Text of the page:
- A giant, sprawling structure almost a mile long has been discovered at the southern tip of Mexico, with researchers saying it may represent the oldest and largest monument of the ancient Maya civilisation ever found. The site, called Aguada Fénix, is located in the state of Tabasco, at the base of the Gulf of Mexico. It’s so vast for its age, the find is making archaeologists recalibrate their timelines on the architectural capabilities of the mysterious Maya. Before now, the Maya site of Ceibal (aka Seibal) was thought to be the oldest ceremonial centre, dating back to around 950 BCE. Aguada Fénix, which measures over 1,400 metres (almost 4,600 ft) in length at its greatest extent, dates to a similar timeframe, with researchers estimating it was built between 1000 and 800 BCE – but its immense size and scope make it unlike anything found before from the period.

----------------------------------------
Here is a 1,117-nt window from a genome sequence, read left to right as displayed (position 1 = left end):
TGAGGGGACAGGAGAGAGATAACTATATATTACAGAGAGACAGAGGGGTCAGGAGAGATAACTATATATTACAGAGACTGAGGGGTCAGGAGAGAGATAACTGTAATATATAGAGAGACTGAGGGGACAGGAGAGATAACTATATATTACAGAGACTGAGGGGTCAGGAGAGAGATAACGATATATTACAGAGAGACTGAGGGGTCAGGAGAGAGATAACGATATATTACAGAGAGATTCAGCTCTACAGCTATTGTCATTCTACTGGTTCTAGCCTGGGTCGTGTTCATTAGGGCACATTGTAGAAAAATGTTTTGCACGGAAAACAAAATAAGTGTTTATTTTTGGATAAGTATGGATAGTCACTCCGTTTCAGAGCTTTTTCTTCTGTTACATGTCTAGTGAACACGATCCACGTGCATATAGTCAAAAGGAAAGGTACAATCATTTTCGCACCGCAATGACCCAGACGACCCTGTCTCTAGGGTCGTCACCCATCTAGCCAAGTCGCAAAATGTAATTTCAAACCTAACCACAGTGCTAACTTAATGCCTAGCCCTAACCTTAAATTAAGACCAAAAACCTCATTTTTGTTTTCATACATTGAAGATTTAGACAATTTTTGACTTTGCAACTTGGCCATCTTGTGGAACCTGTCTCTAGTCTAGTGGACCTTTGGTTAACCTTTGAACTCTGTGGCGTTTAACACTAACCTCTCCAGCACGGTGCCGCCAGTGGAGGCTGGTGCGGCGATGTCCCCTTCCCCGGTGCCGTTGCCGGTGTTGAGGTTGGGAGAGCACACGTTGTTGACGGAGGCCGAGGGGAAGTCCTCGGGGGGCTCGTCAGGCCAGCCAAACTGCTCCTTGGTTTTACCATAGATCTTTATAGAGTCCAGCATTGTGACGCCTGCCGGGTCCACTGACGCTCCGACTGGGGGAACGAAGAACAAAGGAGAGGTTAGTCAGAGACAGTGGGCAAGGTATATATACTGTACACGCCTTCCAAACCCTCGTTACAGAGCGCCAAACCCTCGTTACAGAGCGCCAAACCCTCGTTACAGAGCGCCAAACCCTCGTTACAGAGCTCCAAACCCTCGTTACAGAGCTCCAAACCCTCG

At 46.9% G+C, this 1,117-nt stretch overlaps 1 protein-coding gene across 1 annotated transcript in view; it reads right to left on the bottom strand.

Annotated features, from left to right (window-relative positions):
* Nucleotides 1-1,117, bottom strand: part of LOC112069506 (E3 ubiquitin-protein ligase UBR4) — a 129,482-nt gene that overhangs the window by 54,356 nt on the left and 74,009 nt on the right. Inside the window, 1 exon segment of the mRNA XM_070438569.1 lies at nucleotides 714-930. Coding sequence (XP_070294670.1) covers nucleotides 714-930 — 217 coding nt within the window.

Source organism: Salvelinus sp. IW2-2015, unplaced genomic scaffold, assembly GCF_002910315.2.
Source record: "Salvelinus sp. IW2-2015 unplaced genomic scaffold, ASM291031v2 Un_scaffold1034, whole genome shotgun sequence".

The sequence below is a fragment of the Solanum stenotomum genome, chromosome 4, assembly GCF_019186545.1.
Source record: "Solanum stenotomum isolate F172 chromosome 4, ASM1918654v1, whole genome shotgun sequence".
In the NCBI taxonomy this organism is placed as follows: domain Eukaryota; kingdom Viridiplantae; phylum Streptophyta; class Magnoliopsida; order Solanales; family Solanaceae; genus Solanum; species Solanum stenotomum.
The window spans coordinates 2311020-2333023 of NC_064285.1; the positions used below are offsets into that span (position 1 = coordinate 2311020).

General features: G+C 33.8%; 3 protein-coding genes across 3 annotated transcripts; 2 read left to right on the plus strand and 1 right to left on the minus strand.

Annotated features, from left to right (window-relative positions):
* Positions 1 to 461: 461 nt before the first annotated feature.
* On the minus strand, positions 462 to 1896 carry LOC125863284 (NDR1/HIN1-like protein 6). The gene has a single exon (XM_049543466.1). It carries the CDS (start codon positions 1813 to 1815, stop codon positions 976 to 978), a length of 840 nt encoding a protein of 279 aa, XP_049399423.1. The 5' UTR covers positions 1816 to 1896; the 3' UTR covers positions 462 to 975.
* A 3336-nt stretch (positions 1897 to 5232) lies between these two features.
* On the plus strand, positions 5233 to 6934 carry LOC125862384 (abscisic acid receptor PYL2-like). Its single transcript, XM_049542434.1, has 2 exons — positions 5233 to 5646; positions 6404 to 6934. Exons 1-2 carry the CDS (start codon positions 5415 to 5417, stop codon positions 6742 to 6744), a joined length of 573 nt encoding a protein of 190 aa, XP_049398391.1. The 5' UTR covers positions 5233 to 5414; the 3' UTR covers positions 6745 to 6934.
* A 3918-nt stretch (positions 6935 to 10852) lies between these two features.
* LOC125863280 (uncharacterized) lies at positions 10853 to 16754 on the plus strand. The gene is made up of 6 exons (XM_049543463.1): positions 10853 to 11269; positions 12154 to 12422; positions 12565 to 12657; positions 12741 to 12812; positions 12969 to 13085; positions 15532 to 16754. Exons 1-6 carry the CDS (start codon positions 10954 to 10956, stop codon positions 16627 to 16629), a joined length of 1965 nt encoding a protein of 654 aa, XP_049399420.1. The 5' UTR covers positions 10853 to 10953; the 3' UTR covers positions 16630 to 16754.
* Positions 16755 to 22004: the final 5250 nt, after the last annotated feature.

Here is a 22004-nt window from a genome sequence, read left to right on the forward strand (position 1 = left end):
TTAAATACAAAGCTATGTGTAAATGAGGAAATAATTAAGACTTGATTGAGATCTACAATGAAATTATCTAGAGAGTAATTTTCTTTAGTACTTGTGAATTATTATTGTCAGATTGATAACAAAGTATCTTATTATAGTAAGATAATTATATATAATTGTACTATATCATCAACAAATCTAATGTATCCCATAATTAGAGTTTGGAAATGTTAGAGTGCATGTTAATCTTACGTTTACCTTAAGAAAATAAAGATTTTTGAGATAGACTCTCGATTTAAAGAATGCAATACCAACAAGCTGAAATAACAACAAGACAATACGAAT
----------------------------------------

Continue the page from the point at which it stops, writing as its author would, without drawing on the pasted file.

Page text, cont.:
- As new fiscal year draws near, government’s plan to plant 50million tree saplings in 2019-20 is nowhere near its target. Government officials are confident about meeting the plantation target but they are not willing to bet on the survival of the plants. The plan, made on the occasion of International Forest Day 2019, would be supported by the budgetary backing when the government allocated a budget for a tree plantation programme. Presenting the budget in Parliament, Finance Minister Yubaraj Khatiwada announced, “The coming fiscal year will be declared the Afforestation Year during which a plantation campaign of timber, non-timber and fruit saplings will be undertaken.” The campaign included tree plantation on vacant forest areas, reclaimed river areas, public lands and private forests.
- 26 Nepalis who were stranded in Myanmar were brought to Nepal on Friday. A Myanmar Air Force aircraft landed at Tribhuvan International Airport at around 11 am with the 26 Nepalis. Of the 26, 17 are from Bagmati Province, four each from Province 1 and Gandaki Province and one from Province 5. “They have been kept in a holding centre at Yeti Party Palace in Basundhara,” said Brigadier General Bigyan Dev Pandey, the spokesperson of the Nepal Army.